The House is a lost cause, apparently.  The battle is on to save the Senate.

Republicans are increasingly worried they will lose control of the House in the midterm elections, furiously directing money and resources to hold and potentially boost their narrow majority in the Senate.

To many, the Senate is emerging as a critical barrier against Democrats demolishing President Trump’s agenda beginning in 2019. Worse yet, some in the GOP fear, Democrats could use complete control of Congress to co-opt the ideologically malleable president and advance their own priorities.

Democratic enthusiasm is surging in suburban districts that House Republicans are struggling to fortify, causing GOP officials, donors and strategists to fret. They have greater confidence in the more rural red states Trump won convincingly that make up the bulk of the Senate battlefield.

Senate Majority Leader Mitch McConnell (R-Ky.) and his allies are seeking to capitalize on concerns about the House. He is leading an effort to motivate conservative voters by reminding them that his side of the Capitol has the unilateral power to confirm federal judges and Trump administration nominees.

Trump is showing a keen interest in the Senate landscape, raising money for a highly touted challenger, helping clear the primary field for an endangered senator and playfully engaging in an intraparty contest.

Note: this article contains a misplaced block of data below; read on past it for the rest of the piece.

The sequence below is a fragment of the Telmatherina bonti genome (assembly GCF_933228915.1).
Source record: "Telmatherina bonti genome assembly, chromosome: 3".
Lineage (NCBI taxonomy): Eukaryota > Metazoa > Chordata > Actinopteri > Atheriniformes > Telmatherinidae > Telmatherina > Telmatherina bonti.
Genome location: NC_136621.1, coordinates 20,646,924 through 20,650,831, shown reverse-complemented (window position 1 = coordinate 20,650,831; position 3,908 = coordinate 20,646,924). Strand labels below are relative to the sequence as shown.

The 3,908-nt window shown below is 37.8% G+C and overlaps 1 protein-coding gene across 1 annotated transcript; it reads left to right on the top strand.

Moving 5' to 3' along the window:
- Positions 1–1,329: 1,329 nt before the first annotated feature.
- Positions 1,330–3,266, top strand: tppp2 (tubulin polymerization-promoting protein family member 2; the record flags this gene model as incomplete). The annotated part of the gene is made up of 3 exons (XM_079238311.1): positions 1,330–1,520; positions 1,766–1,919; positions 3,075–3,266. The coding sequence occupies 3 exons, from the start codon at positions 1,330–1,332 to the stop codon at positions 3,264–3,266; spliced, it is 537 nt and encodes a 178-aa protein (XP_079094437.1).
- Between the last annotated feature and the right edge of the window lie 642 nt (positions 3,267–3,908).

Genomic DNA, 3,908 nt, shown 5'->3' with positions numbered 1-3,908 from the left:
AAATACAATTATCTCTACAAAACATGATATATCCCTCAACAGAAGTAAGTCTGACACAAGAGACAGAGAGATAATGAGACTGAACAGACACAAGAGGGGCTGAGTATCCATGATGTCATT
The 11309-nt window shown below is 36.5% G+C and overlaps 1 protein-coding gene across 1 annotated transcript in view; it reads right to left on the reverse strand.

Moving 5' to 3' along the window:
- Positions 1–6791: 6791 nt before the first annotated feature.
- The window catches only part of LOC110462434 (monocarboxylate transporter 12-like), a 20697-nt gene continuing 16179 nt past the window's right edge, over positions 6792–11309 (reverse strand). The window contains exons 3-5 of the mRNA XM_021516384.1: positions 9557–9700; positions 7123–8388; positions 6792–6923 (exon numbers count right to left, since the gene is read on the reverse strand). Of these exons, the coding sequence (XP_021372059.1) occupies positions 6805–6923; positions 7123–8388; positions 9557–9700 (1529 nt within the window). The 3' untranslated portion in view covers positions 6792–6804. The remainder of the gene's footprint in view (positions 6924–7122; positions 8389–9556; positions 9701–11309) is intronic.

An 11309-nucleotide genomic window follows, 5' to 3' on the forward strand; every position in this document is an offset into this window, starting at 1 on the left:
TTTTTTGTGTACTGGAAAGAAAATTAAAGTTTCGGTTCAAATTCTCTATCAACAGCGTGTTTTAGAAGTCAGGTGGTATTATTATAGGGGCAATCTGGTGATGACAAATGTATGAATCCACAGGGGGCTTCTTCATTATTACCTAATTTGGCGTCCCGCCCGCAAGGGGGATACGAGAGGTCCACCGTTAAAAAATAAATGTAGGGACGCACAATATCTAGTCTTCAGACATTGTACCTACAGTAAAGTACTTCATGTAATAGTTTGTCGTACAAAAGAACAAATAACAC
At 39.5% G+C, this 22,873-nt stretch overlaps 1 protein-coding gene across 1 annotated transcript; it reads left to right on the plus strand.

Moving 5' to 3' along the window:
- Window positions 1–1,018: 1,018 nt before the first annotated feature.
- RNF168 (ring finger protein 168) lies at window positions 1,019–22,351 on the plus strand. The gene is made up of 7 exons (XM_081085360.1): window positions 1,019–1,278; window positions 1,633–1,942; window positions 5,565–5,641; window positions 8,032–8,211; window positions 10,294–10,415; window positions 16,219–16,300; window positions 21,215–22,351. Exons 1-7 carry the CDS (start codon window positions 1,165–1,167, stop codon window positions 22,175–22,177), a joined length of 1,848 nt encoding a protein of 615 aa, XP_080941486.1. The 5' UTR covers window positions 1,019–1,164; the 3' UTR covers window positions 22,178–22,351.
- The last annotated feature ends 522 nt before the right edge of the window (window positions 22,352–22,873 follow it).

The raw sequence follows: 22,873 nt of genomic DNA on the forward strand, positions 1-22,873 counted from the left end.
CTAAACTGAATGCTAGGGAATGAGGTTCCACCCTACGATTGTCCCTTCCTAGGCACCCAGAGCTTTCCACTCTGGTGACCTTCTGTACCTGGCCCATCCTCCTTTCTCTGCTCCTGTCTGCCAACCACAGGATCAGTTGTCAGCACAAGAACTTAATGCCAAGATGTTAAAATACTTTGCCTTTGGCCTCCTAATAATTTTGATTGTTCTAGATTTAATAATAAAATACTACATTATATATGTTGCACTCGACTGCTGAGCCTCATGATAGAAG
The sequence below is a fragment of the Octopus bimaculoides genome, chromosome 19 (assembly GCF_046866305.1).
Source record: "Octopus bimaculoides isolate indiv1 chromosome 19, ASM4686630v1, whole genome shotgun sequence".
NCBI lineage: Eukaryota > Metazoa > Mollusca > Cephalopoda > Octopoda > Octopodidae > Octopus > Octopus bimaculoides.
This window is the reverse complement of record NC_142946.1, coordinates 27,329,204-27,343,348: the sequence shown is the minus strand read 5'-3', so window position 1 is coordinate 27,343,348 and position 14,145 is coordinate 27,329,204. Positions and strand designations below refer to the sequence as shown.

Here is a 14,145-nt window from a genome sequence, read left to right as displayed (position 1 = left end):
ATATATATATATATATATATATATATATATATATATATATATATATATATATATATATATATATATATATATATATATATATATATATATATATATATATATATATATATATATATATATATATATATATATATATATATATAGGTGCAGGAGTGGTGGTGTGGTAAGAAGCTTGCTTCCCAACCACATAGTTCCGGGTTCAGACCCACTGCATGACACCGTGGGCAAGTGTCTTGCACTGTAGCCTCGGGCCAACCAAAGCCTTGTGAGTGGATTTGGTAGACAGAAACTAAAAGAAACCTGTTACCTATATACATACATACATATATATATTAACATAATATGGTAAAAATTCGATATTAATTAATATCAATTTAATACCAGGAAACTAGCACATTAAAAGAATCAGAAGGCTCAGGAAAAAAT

One, the odds of the Republicans gaining Senate seats still remains much higher than the GOP keeping the House.  In the Senate, Dems have to defend 12 seats, 10 in Trump states, while the GOP has to defend just six seats with only one, Nevada, in a Clinton state.

The good news: a blue wave scenario means that Dems now can pick up the net two seats they need to take control, as Arizona, Nevada, and now Bob Corker's seat in Tennessee are absolutely 100% in play.  If Dems can hold the line and pick up two of those three, the Senate is theirs.  And down the line, Tex Cruz in Texas, Deb Fischer in Nebraska, and Thad Cochran's seat in Mississippi will have to be defended as well.